Carol Bliss

Long­time Bal­ti­more real es­tate man­ager was re­spected for her lead­er­ship and or­ga­ni­za­tional skills

Baltimore Sun - - OBITUARIES - By Colin Camp­bell cm­camp­bell@balt­sun.com twit­ter.com/cm­camp­bell6

Carol Bliss, a long­time Bal­ti­more real es­tate man­ager who opened the Long & Foster of­fice in Roland Park and men­tored many col­leagues in her 40-year ca­reer, died on Sept. 26 of com­pli­ca­tions from a stroke, her daugh­ter said. The Devon Hill res­i­dent was 75.

Mrs. Bliss was firm yet un­der­stand­ing, com­pet­i­tive but lev­el­headed, and al­ways fair — all of which com­bined to make her a suc­cess­ful man­ager who in­spired deep loy­alty from her real es­tate agents, for­mer col­leagues said.

“My mother al­ways be­lieved suc­cess­ful Real­tors were built on loy­alty,” said her daugh­ter, Kin­dall Rende of Home­land. “‘The house you sell to­day? You’re gonna sell it for them in seven years.’ ”

Mrs. Bliss had a keen sense of style and loved in­te­rior dec­o­rat­ing. As a child, she liked to knock on neigh­bors’ doors just to see in­side their homes, Mrs. Rende said.

Her tal­ent of build­ing and main­tain­ing strong re­la­tion­ships, both busi­ness and per­sonal, made her a force to be reck­oned with, friends and for­mer col­leagues said.

Joan Solomon, a co­worker and long­time friend who later opened the Long & Foster Roland Park of­fice with Mrs. Bliss in 2011, said the two started in the in­dus­try around the same time and bonded over a mu­tual love of fash­ion and trav­el­ing.

The pair be­came best friends who trav­eled to Paris, the south of France and the Baltic Sea, and va­ca­tioned in Re­hoboth Beach, Del., with their chil­dren each sum­mer.

“She with­out ques­tion was my men­tor,” Ms. Solomon said. “I watched her help peo­ple solve prob­lems, not just busi­ness, but per­sonal.”

Carol Lee Bowl­ing was born Oct. 7, 1940, in Bal­ti­more to He­len Brossecker Bowl­ing, a home­maker, and Au­gus­tine Bowl­ing, a founder of Lin­coln Litho­plates Inc.

The Bowl­ings moved from their home at Clift­mont and Erd­man av­enues in Be­lairEdi­son when she was young, and she was raised in Tow­son and grad­u­ated from Tow­son High School in 1959.

Mrs. Bliss briefly at­tended Sullins Col­lege in Bris­tol, Va., then en­rolled at the Fash­ion In­sti­tute of Tech­nol­ogy in New York. She left there be­fore grad­u­at­ing, when she mar­ried Denny Bliss in 1963, Mrs. Rende said. The cou­ple di­vorced af­ter 11 years of mar­riage, but re­mained close un­til Mr. Bliss’ death in 2014, their daugh­ter said.

Mrs. Rende said her mother never once raised her voice. Mrs. Bliss’ coun­sel was nearly as in de­mand as po­si­tions on her real es­tate teams, she said.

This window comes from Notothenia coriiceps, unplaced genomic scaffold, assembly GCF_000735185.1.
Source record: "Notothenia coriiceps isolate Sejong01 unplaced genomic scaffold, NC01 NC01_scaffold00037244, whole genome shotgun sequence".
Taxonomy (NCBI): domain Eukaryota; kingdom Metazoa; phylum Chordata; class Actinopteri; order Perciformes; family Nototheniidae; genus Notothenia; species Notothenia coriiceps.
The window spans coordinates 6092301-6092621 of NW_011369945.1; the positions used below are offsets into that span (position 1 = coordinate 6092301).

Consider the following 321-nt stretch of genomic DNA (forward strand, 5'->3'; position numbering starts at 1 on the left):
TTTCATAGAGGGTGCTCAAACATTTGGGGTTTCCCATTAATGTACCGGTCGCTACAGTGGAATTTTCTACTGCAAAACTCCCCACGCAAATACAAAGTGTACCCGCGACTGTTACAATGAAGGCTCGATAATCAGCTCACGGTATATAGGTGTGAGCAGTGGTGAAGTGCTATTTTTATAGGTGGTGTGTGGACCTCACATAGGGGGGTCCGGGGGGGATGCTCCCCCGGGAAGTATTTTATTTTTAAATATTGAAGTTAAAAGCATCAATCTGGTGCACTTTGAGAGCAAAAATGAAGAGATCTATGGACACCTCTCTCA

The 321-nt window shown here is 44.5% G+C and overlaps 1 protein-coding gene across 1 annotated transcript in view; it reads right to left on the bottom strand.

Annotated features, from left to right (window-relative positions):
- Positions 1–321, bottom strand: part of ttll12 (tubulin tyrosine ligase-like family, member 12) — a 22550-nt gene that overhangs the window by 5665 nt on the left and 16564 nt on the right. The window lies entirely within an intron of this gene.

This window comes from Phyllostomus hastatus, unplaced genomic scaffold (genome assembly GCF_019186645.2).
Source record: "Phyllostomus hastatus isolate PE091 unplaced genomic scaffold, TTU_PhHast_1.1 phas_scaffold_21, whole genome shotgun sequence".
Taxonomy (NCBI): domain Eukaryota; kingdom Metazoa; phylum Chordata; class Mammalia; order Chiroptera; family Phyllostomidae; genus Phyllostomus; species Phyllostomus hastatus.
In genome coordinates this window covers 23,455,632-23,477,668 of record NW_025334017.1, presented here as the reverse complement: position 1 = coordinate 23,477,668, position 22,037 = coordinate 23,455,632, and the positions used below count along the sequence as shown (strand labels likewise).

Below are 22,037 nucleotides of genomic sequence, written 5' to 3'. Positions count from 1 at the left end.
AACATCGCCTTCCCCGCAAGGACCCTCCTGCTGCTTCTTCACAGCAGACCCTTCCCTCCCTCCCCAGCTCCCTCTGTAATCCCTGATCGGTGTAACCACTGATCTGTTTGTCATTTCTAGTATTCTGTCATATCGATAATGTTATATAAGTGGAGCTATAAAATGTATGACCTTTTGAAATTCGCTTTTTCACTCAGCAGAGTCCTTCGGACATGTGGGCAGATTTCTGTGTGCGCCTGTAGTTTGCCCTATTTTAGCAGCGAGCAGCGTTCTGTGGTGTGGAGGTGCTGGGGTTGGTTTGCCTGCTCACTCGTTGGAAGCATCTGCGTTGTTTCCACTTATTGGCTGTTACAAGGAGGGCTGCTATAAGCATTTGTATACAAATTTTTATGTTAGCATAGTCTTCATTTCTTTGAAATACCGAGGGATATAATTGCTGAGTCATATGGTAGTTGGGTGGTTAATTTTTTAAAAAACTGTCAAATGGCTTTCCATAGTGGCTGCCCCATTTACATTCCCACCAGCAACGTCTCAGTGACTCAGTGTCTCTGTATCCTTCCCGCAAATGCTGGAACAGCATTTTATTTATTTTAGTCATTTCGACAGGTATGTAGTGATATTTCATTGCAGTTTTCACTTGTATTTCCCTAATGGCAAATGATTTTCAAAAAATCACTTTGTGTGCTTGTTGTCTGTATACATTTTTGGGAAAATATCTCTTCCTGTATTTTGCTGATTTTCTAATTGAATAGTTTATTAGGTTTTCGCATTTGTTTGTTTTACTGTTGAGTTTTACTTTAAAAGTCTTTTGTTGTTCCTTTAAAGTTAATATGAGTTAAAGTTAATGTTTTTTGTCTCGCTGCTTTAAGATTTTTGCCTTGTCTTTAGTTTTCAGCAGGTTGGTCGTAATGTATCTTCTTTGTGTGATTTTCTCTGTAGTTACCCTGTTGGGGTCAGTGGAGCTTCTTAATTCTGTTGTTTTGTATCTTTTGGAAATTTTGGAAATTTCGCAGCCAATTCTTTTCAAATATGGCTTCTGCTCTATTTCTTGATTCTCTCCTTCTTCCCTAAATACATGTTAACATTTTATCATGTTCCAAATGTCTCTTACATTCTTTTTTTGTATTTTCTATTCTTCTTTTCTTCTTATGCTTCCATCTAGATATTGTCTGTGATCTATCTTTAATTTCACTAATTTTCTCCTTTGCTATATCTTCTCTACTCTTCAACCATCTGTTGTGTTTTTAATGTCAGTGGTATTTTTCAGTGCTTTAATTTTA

“Peo­ple flocked to her like an or­a­cle,” Mrs. Rende said. “She was just where you went when you needed ad­vice.”

Mrs. Bliss viewed her­self and her col­leagues in the real es­tate pro­fes­sion as “cor­po­rate Amer­ica mis­fits,” her daugh­ter said. As a man­ager, she fo­cused on pro­fes­sional de­vel­op­ment — and even lent her ad­vice to com­peti­tors from time to time.

“She did noth­ing but grow and build peo­ple’s ca­reers,” Mrs. Rende said.

Bill Ma­gruder, a Long & Foster real es­tate agent who worked for Mrs. Bliss for more than 30 years, fol­lowed her from firm to firm.

“Un­der her tute­lage, we learned how to lis­ten, we learned how to ne­go­ti­ate, we learned how to prob­lem-solve,” Mr. Ma­gruder said. “Con­se­quently, we be­came suc­cess­ful real es­tate agents.”

Mrs. Bliss’ tal­ent as a su­per­vi­sor was most on dis­play when things went wrong, he said. When an agent made a mis­take, he said, she ad­dressed the em­ployee with warmth and hu­mor.

Jean Qu­at­tle­baum, gen­eral man­ager at Mon­u­ment Sotheby’s In­ter­na­tional Realty and a for­mer co­worker, said the two had a mu­tual men­tor­ship in more than 10 years of work­ing to­gether at O’Conor, Piper & Flynn, then later at Cold­well Banker Real Es­tate. Mrs. Bliss main­tained a bustling of­fice, with agents lin­ing up to work with her, she said. “She was one of the finest women I ever knew.”

Dur­ing the hous­ing boom, Mrs. Bliss de­manded that her real es­tate agents thor­oughly re­search the value of the homes they sold and, above all, deal hon­estly with clients, said John Evans, who owned O’Conor, Piper & Flynn.

“She was very pro­fes­sional and the other man­agers re­spected her so much for the fact that she had such a loy­alty and could be so open with the as­pects of run­ning the com­pany,” he said.

P. Wes­ley Foster Jr., founder and CEO of Long & Foster, hired her out of re­tire­ment to help launch his com­pany’s Roland Park lo­ca­tion, its first foray into the wealthy North Bal­ti­more en­clave.

“We wouldn’t have got­ten that Roland Park of­fice off the ground as well as we did with­out Carol help­ing us,” Mr. Foster said.

Michael Yer­man, co-founder of Yer­man Wit­man Gaines, said he quickly rec­og­nized Mrs. Bliss’ po­ten­tial for man­age­ment when she worked for him.

“Some­times you get a feel­ing from peo­ple,” he said, “and she just had it.”

Mrs. Bliss set high stan­dards for her agents, and in re­turn, she was a fierce ad­vo­cate on their be­half in talks with man­age­ment, Mr. Yer­man said.

“She was a great fighter for the agents,” he said. “That’s why peo­ple would go where she went.”

Mrs. Bliss was a mem­ber of the Greater Bal­ti­more Board of Real­tors and served on sev­eral of the as­so­ci­a­tion’s com­mit­tees, he said.

She was de­voted to her fam­ily, and once took her grand­daugh­ter to a Brit­ney Spears con­cert, Mrs. Rende said.

In ad­di­tion to her daugh­ter, Mrs. Bliss is sur­vived by a brother, Mar­shall Bowl­ing of Tow­son, four grand­chil­dren, a niece and a nephew.

A pri­vate ser­vice and in­ter­ment are planned. Carol Bliss opened the Long & Foster of­fice in Roland Park.

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